steven soderbergh rejection

If you’re struggling with job rejection after job rejection in your 20s, don’t worry. Rome wasn’t built in a day, nor was Steven Soderbergh an indie darling director immediately after he joined the film industry. It took work, and rejection by one of the top movie studios of the day.

In April 1984, Soderbergh was an aspiring 21-year-old filmmaker scraping by as a game show scorer and a freelance film editor. But in an effort to break into Hollywood, he decided to send a demo reel of short films shot on Super 8mm to Lucasfilm. They rejected him. And Soderbergh still has the letter.

Soderbergh, the director of Ocean’s Eleven, Logan Lucky, and sex, lies, and videotape, doesn’t seem like the kind of filmmaker who would gravitate toward the studio behind Star Wars, but just like every 20-something in the film business, he was likely a huge nerd for the sci-fi series.

So Soderbergh sent his demo reel of films that he had worked on since high school to Lucasfilm. But shortly after, he received a rejection letter with his tapes returned to him. Soderbergh posted a photo of the rejection letter he received in 1984 on his secret Twitter account (if you’re wondering why the avatar is of Soderbergh in a cowboy hat and why there’s no check mark), along with a caption, “It just made me STRONGER.”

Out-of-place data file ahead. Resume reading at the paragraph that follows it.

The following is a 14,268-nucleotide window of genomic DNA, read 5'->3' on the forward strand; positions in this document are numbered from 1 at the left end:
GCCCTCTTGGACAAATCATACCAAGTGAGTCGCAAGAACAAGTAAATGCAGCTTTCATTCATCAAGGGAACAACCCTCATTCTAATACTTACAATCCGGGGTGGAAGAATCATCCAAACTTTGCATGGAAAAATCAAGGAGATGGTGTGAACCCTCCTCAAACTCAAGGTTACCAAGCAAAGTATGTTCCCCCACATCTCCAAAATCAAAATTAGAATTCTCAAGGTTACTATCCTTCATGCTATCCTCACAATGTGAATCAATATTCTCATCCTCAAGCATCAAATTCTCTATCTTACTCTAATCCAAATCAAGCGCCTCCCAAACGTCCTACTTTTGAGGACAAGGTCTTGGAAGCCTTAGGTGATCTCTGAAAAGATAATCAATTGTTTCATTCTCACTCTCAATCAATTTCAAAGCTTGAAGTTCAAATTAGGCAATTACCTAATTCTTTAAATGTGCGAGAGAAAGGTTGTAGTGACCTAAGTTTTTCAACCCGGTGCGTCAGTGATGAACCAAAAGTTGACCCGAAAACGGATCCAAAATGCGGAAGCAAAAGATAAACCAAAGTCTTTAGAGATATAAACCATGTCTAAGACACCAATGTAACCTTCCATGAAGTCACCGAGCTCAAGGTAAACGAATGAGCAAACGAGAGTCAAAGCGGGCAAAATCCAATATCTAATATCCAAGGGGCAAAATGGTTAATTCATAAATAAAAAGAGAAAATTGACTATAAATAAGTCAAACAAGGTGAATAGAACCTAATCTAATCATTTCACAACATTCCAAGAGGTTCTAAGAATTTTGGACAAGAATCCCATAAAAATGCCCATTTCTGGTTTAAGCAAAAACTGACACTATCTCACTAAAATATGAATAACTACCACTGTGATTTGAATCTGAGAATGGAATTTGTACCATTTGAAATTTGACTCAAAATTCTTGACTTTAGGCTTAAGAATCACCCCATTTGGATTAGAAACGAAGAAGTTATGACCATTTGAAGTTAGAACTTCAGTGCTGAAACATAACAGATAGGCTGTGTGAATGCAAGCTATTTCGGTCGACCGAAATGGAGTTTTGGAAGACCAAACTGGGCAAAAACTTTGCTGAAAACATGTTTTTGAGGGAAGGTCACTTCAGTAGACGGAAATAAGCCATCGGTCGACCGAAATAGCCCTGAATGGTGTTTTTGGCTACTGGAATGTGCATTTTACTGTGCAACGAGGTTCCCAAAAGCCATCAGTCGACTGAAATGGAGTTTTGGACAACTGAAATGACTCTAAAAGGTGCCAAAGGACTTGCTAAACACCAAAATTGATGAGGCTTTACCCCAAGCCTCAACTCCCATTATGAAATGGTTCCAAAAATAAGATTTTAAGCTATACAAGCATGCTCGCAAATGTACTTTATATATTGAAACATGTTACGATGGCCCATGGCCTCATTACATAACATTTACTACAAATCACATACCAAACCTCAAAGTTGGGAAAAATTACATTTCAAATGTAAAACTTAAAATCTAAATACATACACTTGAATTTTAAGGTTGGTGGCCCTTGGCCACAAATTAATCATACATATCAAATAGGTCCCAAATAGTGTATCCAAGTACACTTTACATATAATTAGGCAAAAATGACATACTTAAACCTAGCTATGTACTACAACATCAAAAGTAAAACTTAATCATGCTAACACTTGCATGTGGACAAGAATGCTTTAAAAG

The letter reads:

“Because of the increasing number of stories and ideas received each day, it has become impossible for our small staff to review each idea on its own merit. Accordingly, Lucasfilm has reluctantly adopted a policy of returning all materials to the sender without examination. Please know our returning your tape is in no way a reflection upon its merits.”

Soderbergh didn’t take long to bemoan the rejection. A year after he received the letter, he got his real big break directing the concert film 9012Live: The Solos, and four years later, he made a splash at the Cannes Film Festival with sex, lies, and videotape. Soderbergh went on to win the Palme D’Or and an Oscar nomination for the visionary indie film, and the rest his history. Soderbergh is now an Oscar-winning director (for Traffic), and he got his Star Wars connection after all: The Force Awakens‘ Adam Driver starred in his recent return to feature filmmaking, Logan Lucky. And if you count co-star Daniel Craig’s Stormtrooper cameo, that makes two Star Wars connections.

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